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History crawls under Bratislava Castle

ONE NEED not worry about the vagaries of weather while wandering the streets under the Bratislava Castle these days. What's more, the walk will bring you a couple of centuries back.
Following a display from last summer, the Bratislava City Gallery (GMB) recently opened the exhibition Under the Castle Area: Known and Unknown II.
Over 200 paintings, graphic works, and drawings from the 18th to the 20th centuries, as well as many period photographs, capture the area under the castle in times of glory as well as destruction


VIKTOR Benesch, 1952.
photo: Courtesy of GMB

ONE NEED not worry about the vagaries of weather while wandering the streets under the Bratislava Castle these days. What's more, the walk will bring you a couple of centuries back.

Following a display from last summer, the Bratislava City Gallery (GMB) recently opened the exhibition Under the Castle Area: Known and Unknown II.

Over 200 paintings, graphic works, and drawings from the 18th to the 20th centuries, as well as many period photographs, capture the area under the castle in times of glory as well as destruction. They depict an area that, after 1950, almost disappeared from Bratislava maps - a fate dealt to similar areas around the country by a half century of communist reign.

"To many Bratislava citizens, Podhradie [the Under the Castle area] is more unknown than known," said Martin Čičo, the exhibition's curator.

He explained that, even though the 19th century inflow of rural inhabitants into the area made it poorer, the artists present it rather idyllically. Tiny cobblestone streets that harmonise historical architectural styles breathe the peaceful atmosphere of the past, which one can absorb through the works of Imrich Weiner-Kráľ, Max Schurmann, Ernest Zmeták, and Milan Dobeš.

Some paintings also bring troublesome realities into focus - for example, the painting by Béla Marx (1885-1963) that captures Jewish Street after it was burnt. Such scenes, though, are mostly present in the dozens of exhibited photographs, which are also projected onto a wall.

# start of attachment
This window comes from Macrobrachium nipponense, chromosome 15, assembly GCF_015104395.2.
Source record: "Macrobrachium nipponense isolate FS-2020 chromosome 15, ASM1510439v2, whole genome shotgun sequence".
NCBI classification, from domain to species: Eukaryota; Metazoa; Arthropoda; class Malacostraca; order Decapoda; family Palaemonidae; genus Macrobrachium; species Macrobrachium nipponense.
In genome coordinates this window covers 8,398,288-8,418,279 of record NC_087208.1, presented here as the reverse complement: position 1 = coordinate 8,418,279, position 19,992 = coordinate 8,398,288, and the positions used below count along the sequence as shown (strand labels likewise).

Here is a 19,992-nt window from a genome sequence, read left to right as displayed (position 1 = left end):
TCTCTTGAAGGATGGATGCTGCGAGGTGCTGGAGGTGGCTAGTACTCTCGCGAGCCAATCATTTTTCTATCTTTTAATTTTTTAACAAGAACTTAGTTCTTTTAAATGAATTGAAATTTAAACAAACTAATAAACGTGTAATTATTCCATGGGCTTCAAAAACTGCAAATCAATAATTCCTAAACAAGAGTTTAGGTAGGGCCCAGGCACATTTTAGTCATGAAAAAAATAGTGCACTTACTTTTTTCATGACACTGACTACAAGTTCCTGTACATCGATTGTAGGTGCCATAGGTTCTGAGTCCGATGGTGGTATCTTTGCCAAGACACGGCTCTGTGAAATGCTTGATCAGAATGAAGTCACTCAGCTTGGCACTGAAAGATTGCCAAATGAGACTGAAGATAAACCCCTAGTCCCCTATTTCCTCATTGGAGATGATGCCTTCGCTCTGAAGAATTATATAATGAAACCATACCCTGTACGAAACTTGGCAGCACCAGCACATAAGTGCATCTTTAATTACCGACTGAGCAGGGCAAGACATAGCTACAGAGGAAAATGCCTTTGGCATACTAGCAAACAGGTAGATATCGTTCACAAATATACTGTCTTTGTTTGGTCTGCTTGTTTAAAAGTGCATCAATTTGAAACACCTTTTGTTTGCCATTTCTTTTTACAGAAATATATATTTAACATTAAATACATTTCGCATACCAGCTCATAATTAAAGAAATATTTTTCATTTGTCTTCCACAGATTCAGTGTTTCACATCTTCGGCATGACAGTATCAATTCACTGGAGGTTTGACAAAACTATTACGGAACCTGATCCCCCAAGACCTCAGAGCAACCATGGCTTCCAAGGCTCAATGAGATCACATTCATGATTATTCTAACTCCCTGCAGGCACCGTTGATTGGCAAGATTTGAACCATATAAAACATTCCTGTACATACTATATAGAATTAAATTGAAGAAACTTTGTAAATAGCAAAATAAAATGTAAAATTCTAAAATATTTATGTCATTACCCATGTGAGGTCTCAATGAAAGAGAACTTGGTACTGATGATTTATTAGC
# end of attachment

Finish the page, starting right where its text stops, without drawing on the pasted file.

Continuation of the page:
"The Podhradie area was poor but picturesque. The former diminished, but so did the second, unfortunately," said professor Jozef Hanák, one of the collectors of period photographs who lent part of their collections to the exhibition.

Hanák, who started to regularly visit Bratislava with his father, a farmer from Žitný Ostrov, in 1925, remembers the place well. He said that little of the "old Podhradie" remains intact.

Out of the best preserved examples he singled out is the house currently inhabited by the Jewish Museum and the U dobrého pastiera (At the Good Shepherd) house, which sits at the beginning of Jewish Street.

Several elderly people who came to the opening of the exhibition on April 23 remembered the times of the former Podhradie with nostalgia and sadness. Their forefingers pointing at the pictures, they argued over the precise location of a friend's house or a favourite café.

"The atmosphere cannot be brought back, even though the [Bratislava] magistrate tries hard to revive it. If the communists had not taken [the houses] away from the people, each person would have taken care of his or her home, and they would still be standing today," Hanák said.

The exhibition runs at Mirbach Palace at Františkánske námestie 11 until June 27. Tel: 02/5443-1556 (-7, -8).

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